Mitch Duncan 2017-18

Selwood’s stats make for rather interesting reading. It seems to be the commonly accepted belief in AFL circles that if you are going to tag someone in the Geelong midfield, then you tag the captain and, where done effectively, that is the sort of tactic which can win games. Selwood’s average disposals in wins last year were 27.2, a number brought down by his one possession game against Fremantle where he was concussed in the first minute. Excluding that game as a statistical outlier, his number rose to 29.3, compared to his average in losses, which stood at 22.9 and just 18.6 if you exclude his 34 disposals in the Prelim against Adelaide. This seems to confirm the theory that if Selwood has a bad day, more often than not Geelong lose, but contrary to that his average disposals in losses this year stands at 29. In fact, some of Selwood’s worst performances in 2018 in terms of disposals have come in wins, including just 20 touches in Round 10 against Carlton and 16 in Round 18 against Melbourne, while some of his best performances have come in losses, including 30 touches and a goal in Round 9 opposed to Essendon, 29 touches and two goals against Richmond in Round 13, and 37 touches and nine clearances against the same opposition in Round 20. Arguably, this highlights the value that Ablett and Kelly have added to the side, in that if the team’s figurehead is having an off night it does not necessarily mean the team will lose.

Menegola was an interesting addition to this list, given he’s not often mentioned in the same breath as the rest of the inclusions. However, my personal theory about Menegola is that his best performances come when more responsibility is added to his shoulders, and this was especially the case last season. In games without Selwood or Dangerfield in 2017 (Rd 15, Rds 20-23), he averaged 28.6 touches, well above his season average of 24 and kicked 8.6. It seems fair to argue, additionally, that Menegola can be the difference between winning and losing, having averaged 24.8 touches in wins over the last two years compared to 21.3 in losses. Much like Duncan, it seems, the addition of Ablett and Kelly, two players who can play a similar role to Menegola in terms of a high half forward/mid, has pushed him out of the midfield and further out of the limelight, with his average touches per game dropping to 23.3. However, after kicking 17 goals last year, he has kicked 19 this year, suggesting that a deployment closer to goal can be effective.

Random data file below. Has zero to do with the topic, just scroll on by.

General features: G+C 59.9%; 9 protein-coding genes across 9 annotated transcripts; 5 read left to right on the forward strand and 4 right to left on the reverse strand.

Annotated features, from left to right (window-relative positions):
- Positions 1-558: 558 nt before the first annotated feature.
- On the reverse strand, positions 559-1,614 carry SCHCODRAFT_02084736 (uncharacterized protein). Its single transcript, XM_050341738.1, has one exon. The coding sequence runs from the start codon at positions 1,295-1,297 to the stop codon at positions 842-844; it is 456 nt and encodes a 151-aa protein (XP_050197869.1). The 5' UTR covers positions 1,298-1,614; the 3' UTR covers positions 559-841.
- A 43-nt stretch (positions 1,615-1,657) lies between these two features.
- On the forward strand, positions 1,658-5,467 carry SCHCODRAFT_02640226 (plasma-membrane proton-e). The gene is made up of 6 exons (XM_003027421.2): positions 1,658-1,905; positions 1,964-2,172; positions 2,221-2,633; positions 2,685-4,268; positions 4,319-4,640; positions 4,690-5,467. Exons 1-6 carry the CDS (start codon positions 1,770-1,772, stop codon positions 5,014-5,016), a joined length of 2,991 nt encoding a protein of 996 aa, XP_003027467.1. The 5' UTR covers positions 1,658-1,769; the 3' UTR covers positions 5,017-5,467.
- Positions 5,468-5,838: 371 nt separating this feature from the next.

It is probably safe to say that Gary Ablett has been the most scrutinised and potentially most controversial pick up of the off season in the AFL. It does also seem fair to suggest he’s not the player he once was, but at age 34 and having won two Brownlow medals in his absolute prime that’s not necessarily much of a surprise. What’s more interesting about Ablett this season is that his performances in wins, averaging 31.6 touches per game and having kicked 7 of his 10 goals, have been significantly better than his performances in losses, averaging just 27 disposals. While that’s certainly not a number to be sneezed at, it seems to suggest that Geelong are far better served by having Ablett play high midfield minutes, rather than resting him in the forward line as some pundits have suggested.

A salient example of this is his performances in Rounds 8 & 9 this season. Returning against Collingwood from a month out with a hamstring injury in Round 8, Ablett tallied 32 touches, 4 clearances and a goal in a 21 point win against top 4 opposition. The next week he had just 17 touches, 1 clearance and kicked 0.1 in a 34 point loss to a team unlikely to make the eight. Obviously the issue here for Chris Scott is getting the balance right, in that by overloading Ablett’s ageing and oft-injured body the risk of a spell on the sidelines increases, but the worth to the team of playing Ablett as a forward, especially considering his form this season, is questionable.